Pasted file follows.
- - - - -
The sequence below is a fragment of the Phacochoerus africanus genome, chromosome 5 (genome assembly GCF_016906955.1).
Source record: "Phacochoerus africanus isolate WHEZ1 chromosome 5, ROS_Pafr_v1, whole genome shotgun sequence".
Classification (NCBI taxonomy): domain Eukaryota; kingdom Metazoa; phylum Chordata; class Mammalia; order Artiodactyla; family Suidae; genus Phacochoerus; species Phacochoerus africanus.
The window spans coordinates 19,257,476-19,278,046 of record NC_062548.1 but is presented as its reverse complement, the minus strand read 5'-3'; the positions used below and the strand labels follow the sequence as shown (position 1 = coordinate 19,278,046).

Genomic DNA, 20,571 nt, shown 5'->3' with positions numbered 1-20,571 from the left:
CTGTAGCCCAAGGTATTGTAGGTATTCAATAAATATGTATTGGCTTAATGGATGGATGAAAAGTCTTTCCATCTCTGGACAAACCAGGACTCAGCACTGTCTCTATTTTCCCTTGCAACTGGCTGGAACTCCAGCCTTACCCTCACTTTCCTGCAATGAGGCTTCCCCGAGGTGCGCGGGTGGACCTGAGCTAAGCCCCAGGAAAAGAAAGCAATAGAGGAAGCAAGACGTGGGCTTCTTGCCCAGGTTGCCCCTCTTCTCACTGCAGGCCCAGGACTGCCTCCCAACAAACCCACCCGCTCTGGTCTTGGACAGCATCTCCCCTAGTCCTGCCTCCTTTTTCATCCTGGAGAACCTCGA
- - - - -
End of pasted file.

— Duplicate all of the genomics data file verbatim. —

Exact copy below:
The sequence below is a fragment of the Phacochoerus africanus genome, chromosome 5 (genome assembly GCF_016906955.1).
Source record: "Phacochoerus africanus isolate WHEZ1 chromosome 5, ROS_Pafr_v1, whole genome shotgun sequence".
Classification (NCBI taxonomy): domain Eukaryota; kingdom Metazoa; phylum Chordata; class Mammalia; order Artiodactyla; family Suidae; genus Phacochoerus; species Phacochoerus africanus.
The window spans coordinates 19,257,476-19,278,046 of record NC_062548.1 but is presented as its reverse complement, the minus strand read 5'-3'; the positions used below and the strand labels follow the sequence as shown (position 1 = coordinate 19,278,046).

Genomic DNA, 20,571 nt, shown 5'->3' with positions numbered 1-20,571 from the left:
CTGTAGCCCAAGGTATTGTAGGTATTCAATAAATATGTATTGGCTTAATGGATGGATGAAAAGTCTTTCCATCTCTGGACAAACCAGGACTCAGCACTGTCTCTATTTTCCCTTGCAACTGGCTGGAACTCCAGCCTTACCCTCACTTTCCTGCAATGAGGCTTCCCCGAGGTGCGCGGGTGGACCTGAGCTAAGCCCCAGGAAAAGAAAGCAATAGAGGAAGCAAGACGTGGGCTTCTTGCCCAGGTTGCCCCTCTTCTCACTGCAGGCCCAGGACTGCCTCCCAACAAACCCACCCGCTCTGGTCTTGGACAGCATCTCCCCTAGTCCTGCCTCCTTTTTCATCCTGGAGAACCTCGA